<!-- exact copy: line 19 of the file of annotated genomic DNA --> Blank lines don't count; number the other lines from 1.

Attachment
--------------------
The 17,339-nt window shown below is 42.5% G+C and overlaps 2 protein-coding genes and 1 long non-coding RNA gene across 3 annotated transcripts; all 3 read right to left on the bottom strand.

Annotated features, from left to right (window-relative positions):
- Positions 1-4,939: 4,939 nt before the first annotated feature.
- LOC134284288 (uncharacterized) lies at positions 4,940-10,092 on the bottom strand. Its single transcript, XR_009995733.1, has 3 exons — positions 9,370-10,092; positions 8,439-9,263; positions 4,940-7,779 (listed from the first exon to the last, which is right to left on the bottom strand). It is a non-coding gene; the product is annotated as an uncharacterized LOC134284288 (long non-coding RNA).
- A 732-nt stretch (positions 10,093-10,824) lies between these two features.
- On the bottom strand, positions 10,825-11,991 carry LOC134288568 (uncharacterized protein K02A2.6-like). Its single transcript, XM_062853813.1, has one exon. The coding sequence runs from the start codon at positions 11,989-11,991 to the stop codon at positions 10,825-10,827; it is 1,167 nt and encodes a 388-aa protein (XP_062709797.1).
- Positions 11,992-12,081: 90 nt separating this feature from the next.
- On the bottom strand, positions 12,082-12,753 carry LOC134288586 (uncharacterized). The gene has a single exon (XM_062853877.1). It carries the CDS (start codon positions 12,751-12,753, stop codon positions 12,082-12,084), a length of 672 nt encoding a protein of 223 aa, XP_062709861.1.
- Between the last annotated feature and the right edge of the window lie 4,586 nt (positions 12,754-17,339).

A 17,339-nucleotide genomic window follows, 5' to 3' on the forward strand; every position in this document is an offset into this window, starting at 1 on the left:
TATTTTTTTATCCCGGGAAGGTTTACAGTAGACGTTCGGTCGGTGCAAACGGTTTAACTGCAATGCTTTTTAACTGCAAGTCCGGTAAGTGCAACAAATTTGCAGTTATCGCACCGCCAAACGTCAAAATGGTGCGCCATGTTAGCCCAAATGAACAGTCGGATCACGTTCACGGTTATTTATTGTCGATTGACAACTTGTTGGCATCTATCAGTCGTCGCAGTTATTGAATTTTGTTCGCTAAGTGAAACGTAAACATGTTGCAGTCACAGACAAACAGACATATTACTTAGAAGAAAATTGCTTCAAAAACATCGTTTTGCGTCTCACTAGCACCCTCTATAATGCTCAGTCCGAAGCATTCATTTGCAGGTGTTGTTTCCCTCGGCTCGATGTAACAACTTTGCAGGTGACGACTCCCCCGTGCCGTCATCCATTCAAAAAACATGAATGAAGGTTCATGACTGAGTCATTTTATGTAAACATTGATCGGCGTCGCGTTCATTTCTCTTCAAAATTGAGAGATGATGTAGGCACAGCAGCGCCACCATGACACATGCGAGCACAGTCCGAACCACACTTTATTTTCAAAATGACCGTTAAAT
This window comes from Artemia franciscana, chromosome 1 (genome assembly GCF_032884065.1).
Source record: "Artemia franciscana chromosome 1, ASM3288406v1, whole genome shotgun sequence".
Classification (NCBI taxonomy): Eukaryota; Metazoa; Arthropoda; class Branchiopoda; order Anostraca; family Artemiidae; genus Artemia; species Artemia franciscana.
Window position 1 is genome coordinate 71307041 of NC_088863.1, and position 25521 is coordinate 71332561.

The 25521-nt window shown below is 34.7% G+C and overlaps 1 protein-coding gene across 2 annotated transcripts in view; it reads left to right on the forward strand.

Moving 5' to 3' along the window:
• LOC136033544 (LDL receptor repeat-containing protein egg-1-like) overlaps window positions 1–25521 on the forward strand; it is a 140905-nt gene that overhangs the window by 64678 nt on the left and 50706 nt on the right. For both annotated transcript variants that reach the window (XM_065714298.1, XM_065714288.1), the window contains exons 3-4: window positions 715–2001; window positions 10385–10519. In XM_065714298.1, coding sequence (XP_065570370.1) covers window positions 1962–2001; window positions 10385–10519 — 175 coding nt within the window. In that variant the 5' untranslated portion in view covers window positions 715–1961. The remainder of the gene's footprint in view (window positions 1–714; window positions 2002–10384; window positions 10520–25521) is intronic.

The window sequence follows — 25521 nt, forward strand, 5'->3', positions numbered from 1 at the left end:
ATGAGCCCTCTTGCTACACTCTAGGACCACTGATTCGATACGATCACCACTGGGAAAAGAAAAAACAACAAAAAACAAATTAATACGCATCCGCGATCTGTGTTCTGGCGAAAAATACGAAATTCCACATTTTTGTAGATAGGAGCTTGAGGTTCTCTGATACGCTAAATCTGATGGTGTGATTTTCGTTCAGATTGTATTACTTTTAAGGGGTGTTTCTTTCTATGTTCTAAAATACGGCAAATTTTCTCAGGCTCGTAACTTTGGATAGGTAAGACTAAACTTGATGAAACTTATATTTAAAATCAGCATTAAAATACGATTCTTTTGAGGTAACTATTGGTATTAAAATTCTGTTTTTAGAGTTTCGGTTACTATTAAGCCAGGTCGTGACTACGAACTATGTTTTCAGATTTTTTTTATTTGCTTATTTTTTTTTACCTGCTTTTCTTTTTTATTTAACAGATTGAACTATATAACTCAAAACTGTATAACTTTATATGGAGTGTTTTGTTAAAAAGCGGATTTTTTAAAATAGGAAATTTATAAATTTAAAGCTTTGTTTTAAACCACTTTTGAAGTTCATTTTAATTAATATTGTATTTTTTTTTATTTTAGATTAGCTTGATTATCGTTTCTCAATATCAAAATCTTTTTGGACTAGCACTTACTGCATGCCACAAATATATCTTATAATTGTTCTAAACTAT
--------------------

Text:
The window sequence follows — 25521 nt, forward strand, 5'->3', positions numbered from 1 at the left end: